Introduction to network scanning with NMap

NMap(stands for network mapper) is a small utility that has both a command line option called NMap and also a graphical option called Zenmap. It is a free and open source program that is licensed under the GNU GPL(more details on the GNU GPL license can be found in my introduction to Linux).

Why do you need a network scanner?

Network scanning can be very useful in the IT world and can help you:
Make an inventory of devices on your network
Test security of your network or devices
Monitoring uptime
Troubleshoot network issues

Why use NMap for network scanning?

Can be used for simple and complex network scanning tasks: NMap can be used for just scanning a simple network range to see if devices are connected all the way to in depth port scanning and operating system detection.
Can be integrated into software that you are writing: Because NMap is open source and licensed under the GNU GPL you are able to integrate it into other software that you are creating so if you want your application to be able to scan the network then you can implement NMap code into it(just make sure that you do it so it is compliant with the license).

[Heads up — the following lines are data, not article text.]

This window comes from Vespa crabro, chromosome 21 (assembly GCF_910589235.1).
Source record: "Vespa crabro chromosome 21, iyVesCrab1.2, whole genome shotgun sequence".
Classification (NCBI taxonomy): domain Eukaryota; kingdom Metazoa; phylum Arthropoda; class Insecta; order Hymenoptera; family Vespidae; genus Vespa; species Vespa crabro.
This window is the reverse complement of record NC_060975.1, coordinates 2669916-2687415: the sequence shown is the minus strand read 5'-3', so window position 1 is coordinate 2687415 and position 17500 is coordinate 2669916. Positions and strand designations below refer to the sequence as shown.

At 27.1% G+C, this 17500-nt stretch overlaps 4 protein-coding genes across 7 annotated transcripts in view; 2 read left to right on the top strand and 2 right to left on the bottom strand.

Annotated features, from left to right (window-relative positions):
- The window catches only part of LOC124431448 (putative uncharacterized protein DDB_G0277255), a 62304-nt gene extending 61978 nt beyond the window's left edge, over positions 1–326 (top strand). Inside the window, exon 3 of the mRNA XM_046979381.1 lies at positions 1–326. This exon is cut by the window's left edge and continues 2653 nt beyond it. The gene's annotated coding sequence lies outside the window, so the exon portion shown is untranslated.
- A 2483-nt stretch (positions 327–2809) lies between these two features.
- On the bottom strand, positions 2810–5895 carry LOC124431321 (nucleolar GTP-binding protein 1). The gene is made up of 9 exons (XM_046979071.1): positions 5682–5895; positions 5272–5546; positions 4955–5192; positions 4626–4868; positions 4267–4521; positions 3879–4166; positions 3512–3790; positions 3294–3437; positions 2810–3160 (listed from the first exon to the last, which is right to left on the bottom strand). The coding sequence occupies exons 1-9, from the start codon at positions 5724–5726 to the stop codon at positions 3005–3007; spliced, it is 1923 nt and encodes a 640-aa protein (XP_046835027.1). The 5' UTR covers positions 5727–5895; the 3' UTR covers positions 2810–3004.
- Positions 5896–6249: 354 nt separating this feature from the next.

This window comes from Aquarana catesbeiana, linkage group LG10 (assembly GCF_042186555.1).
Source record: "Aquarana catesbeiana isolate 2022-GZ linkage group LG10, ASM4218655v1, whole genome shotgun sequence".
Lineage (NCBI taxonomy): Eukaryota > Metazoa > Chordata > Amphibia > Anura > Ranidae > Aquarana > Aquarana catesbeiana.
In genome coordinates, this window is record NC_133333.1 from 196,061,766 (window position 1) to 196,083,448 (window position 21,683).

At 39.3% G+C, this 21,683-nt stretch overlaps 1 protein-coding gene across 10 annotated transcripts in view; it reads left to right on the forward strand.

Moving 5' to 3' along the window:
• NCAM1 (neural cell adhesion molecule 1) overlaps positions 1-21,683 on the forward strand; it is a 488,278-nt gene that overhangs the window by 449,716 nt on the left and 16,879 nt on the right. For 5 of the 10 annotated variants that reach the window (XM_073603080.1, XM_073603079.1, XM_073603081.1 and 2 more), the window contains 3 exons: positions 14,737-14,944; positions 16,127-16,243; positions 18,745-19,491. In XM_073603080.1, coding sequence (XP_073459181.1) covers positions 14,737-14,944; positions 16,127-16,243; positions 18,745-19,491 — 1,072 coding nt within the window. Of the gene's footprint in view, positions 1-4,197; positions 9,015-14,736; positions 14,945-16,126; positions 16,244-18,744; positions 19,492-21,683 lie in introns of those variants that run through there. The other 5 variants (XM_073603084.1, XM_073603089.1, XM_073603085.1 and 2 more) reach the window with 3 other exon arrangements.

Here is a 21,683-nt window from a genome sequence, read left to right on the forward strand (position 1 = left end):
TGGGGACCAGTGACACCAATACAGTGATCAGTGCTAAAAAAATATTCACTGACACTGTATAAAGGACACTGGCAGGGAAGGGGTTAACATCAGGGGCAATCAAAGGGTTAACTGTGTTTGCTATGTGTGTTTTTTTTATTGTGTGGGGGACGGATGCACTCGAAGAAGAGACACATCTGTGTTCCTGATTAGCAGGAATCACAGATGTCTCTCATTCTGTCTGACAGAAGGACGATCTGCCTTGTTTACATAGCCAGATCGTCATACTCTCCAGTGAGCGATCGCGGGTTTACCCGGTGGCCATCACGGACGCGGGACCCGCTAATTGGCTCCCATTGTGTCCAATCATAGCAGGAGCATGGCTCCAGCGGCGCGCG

Cross platform support: NMap works on Linux, Windows, BSD, OSX and more.
It’s free: NMap does not cost anything and you are free to modify the software to your liking, so if you want to extend it you can. (it is used in software too, Spiceworks uses it to do network audits!!)
Documentation: NMap is a popular utility and it has been quite well documented, you can access the documentation on the NMap website.

NMap in the CLI

Scanning network

Simple network scan
To do a simple network scan that will just run with the options set to default to all IP addresses in a given range you can just run:


As it looks that is scanning all IP addresses on the subnet, which means it will scan:
And so on and so on until it reaches

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